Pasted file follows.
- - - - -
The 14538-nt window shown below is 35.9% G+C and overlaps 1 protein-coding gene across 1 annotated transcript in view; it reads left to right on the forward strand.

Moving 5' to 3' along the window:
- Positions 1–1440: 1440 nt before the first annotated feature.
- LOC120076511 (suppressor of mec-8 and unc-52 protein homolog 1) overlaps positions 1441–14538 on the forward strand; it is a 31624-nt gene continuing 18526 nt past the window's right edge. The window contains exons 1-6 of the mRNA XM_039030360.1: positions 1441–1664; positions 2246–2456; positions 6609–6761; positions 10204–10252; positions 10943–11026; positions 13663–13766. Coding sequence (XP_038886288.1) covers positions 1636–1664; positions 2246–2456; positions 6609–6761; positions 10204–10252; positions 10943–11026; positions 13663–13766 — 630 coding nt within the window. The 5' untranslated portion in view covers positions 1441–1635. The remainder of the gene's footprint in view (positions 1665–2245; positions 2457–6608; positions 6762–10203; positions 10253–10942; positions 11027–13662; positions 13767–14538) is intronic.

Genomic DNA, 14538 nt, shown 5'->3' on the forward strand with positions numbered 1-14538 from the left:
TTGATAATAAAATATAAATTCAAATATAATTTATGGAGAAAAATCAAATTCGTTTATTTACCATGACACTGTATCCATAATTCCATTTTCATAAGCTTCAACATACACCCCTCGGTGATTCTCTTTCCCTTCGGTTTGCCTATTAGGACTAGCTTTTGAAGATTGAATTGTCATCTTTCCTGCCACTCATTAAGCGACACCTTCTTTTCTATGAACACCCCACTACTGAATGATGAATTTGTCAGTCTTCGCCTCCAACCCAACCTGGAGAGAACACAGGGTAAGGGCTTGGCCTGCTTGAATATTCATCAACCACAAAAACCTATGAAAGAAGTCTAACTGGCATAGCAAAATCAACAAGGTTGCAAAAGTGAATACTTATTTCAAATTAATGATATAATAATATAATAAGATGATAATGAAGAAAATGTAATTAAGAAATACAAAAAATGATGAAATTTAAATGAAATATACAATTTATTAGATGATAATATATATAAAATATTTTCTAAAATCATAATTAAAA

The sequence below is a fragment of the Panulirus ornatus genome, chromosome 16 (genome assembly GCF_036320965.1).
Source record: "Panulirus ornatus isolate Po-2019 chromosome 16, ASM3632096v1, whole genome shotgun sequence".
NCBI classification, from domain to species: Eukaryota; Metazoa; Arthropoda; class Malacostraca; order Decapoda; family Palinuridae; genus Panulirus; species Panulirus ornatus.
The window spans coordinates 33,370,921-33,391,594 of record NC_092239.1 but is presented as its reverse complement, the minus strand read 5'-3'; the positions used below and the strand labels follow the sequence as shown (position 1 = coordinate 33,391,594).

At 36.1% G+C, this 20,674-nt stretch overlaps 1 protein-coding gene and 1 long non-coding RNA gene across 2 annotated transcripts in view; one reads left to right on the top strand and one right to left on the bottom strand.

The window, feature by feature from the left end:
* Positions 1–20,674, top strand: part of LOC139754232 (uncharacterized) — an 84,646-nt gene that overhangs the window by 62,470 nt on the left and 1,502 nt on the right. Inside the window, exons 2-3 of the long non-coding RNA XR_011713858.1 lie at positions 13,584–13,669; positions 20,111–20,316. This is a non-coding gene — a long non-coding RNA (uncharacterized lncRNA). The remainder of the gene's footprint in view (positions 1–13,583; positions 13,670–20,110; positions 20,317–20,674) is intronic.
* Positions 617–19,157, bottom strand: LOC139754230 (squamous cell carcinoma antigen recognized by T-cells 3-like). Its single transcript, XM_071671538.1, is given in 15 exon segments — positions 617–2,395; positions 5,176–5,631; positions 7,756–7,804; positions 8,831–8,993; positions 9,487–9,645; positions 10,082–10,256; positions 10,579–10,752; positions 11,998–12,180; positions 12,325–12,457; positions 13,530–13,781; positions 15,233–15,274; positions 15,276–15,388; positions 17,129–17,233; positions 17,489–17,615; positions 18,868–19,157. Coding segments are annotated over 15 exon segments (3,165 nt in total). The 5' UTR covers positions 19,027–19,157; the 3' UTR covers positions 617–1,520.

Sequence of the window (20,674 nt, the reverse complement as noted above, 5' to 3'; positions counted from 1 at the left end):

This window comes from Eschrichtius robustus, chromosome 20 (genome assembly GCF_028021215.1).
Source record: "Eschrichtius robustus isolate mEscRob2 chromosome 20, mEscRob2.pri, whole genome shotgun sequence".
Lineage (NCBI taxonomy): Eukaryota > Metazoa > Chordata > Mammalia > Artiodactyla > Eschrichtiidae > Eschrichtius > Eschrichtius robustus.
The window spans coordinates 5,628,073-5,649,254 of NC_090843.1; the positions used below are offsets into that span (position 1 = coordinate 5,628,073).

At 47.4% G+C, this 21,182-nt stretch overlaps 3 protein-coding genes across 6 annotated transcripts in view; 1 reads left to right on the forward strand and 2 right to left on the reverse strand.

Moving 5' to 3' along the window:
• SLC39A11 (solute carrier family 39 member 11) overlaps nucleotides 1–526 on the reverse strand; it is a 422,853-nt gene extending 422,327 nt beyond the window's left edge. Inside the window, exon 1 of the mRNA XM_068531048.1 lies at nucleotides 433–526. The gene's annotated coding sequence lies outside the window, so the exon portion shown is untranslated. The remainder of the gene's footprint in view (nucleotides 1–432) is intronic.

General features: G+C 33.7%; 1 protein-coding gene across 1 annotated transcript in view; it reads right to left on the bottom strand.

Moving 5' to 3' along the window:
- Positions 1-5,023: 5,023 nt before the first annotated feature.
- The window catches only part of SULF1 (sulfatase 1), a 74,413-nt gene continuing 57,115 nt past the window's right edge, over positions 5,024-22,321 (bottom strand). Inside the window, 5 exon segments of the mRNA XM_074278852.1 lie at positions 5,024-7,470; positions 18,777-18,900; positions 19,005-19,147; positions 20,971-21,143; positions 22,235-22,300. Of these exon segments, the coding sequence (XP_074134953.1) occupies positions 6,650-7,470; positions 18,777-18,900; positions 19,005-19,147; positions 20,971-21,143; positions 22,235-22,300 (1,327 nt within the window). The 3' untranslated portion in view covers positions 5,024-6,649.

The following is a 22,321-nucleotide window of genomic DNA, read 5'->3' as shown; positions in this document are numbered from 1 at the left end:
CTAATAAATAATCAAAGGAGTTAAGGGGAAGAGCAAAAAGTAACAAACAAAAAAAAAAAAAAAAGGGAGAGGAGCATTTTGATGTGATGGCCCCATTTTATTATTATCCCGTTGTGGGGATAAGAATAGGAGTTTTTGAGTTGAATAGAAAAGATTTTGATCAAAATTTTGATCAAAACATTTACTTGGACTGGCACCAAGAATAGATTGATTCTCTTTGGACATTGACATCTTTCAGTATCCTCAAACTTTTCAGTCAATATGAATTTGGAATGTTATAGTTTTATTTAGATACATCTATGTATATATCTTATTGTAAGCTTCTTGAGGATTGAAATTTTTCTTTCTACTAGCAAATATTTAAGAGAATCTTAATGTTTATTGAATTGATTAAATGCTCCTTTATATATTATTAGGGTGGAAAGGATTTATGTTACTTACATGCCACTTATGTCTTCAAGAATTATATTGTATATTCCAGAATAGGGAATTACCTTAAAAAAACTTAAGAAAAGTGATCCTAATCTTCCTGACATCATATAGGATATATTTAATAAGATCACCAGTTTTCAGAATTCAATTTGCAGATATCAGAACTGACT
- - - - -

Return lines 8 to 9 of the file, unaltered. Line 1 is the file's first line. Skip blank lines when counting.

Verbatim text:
Source record: "Panulirus ornatus isolate Po-2019 chromosome 16, ASM3632096v1, whole genome shotgun sequence".
NCBI classification, from domain to species: Eukaryota; Metazoa; Arthropoda; class Malacostraca; order Decapoda; family Palinuridae; genus Panulirus; species Panulirus ornatus.